The Book Pirates of Peru.
A slideshow in which Peruvian author Daniel Alarcón describes the vibrant literary scene in his home country, where the informal publishing industry is the same size as its legitimate counterpart. There's no library system to speak of, the National Library's acquisitions budget is nil, but a culture of reading and writing is booming, with book sales and attendance at literary festivals up, up, up.
posted by WPW
on Jan 18, 2010 -
"In the lawless mountain realms of Asia, a Yale professor finds a case against civilization
Zomia is a rugged swath of Asia that for 2,000 years has remained culturally aloof from the traditional centers of power and the pull of empires. Its inhabitants, Asia’s “hill people,” have earned a reputation for egalitarianism, insurrection, and independence. Up until the second half of the 20th century, many of the societies there remained nonliterate and supported themselves through trade, smuggling, and Iron-Age practices like slash-and-burn agriculture... In Zomia’s small societies, with their simple technologies, anti-authoritarian tendencies, and oral cultures, Scott sees not a world forgotten by civilization, but one that has been deliberately constructed to keep the state at arm’s length.
posted by andoatnp
on Dec 13, 2009 -
David Byrne has just published a new book about bicycles called Bicycle Diaries
. A long time rider, Byrne muses on how the world looks and works from the vantage point of a cyclist. It's getting pretty good reviews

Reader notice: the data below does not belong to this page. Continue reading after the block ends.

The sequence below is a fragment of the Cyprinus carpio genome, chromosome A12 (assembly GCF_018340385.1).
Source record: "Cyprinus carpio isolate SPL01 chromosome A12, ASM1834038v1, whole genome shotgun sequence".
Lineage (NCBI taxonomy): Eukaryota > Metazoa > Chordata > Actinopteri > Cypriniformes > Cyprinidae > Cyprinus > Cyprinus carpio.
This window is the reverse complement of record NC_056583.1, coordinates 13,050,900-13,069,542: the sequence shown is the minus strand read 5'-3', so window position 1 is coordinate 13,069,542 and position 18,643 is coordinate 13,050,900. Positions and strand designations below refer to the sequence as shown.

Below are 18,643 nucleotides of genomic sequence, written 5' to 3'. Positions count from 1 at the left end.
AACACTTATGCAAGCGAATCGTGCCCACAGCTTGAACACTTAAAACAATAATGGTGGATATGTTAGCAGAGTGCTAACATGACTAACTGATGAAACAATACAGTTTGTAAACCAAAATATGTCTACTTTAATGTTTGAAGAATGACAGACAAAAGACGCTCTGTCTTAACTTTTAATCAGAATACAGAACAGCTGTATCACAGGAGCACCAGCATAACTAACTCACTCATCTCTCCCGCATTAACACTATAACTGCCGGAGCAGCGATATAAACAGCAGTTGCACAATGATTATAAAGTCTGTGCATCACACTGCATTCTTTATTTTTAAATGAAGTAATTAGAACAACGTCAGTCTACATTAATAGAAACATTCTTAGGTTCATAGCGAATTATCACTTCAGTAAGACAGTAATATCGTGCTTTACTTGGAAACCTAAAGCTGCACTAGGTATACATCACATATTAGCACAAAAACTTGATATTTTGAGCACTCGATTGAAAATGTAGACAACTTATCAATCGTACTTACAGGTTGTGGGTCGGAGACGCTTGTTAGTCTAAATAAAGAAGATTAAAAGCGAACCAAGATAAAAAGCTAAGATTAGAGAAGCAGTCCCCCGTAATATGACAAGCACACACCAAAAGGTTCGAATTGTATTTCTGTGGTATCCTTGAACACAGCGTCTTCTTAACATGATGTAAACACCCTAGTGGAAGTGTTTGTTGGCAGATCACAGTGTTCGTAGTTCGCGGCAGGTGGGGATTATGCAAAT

. To launch the book, Byrne is touring the US and arranging public forums. Each event features a civic leader, an urban theorist, a bicycle advocate, and Byrne himself speaking about bikes in cities. Here’s a schedule of the upcoming events
. He’s also designed some bike racks
for his hometown of New York City. [more inside]
posted by Toekneesan
on Sep 27, 2009 -
"I work at a used and rare bookstore, and I buy books from people every day. These are the personal, funny, heartbreaking and weird things I find in those books. "
posted by milquetoast
on Jul 25, 2009 -
From 1864 to 1904, the Russian Empire tried to quelch the nationalism of Lithuanians by ordering all Lithuanian texts to be printed with Cyrillic characters instead of in the Latin-derived Lithuanian or Polish alphabets. But they didn't count on the Knygnešiai - the Booksmugglers
. [more inside]
posted by mdonley
on Jul 12, 2009 -
"It would be naïve to identify the Internet with the Enlightenment. It has the potential to diffuse knowledge beyond anything imagined by Jefferson; but while it was being constructed, link by hyperlink, commercial interests did not sit idly on the sidelines. They want to control the game, to take it over, to own it. They compete among themselves, of course, but so ferociously that they kill each other off. Their struggle for survival is leading toward an oligopoly; and whoever may win, the victory could mean a defeat for the public good. ...We could have created a National Digital Library—the twenty-first-century equivalent of the Library of Alexandria. It is too late now. Not only have we failed to realize that possibility, but, even worse, we are allowing a question of public policy—the control of access to information—to be determined by private lawsuit."—Robert Darnton
on what the proposed Google Book Settlement
could mean for the pursuit of knowledge—Google and the Future of Books
posted by Toekneesan
on Jan 23, 2009 -